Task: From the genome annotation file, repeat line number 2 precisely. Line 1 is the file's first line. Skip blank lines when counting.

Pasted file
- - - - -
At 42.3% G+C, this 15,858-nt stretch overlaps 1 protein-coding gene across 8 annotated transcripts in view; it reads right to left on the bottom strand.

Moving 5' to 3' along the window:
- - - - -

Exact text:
Moving 5' to 3' along the window: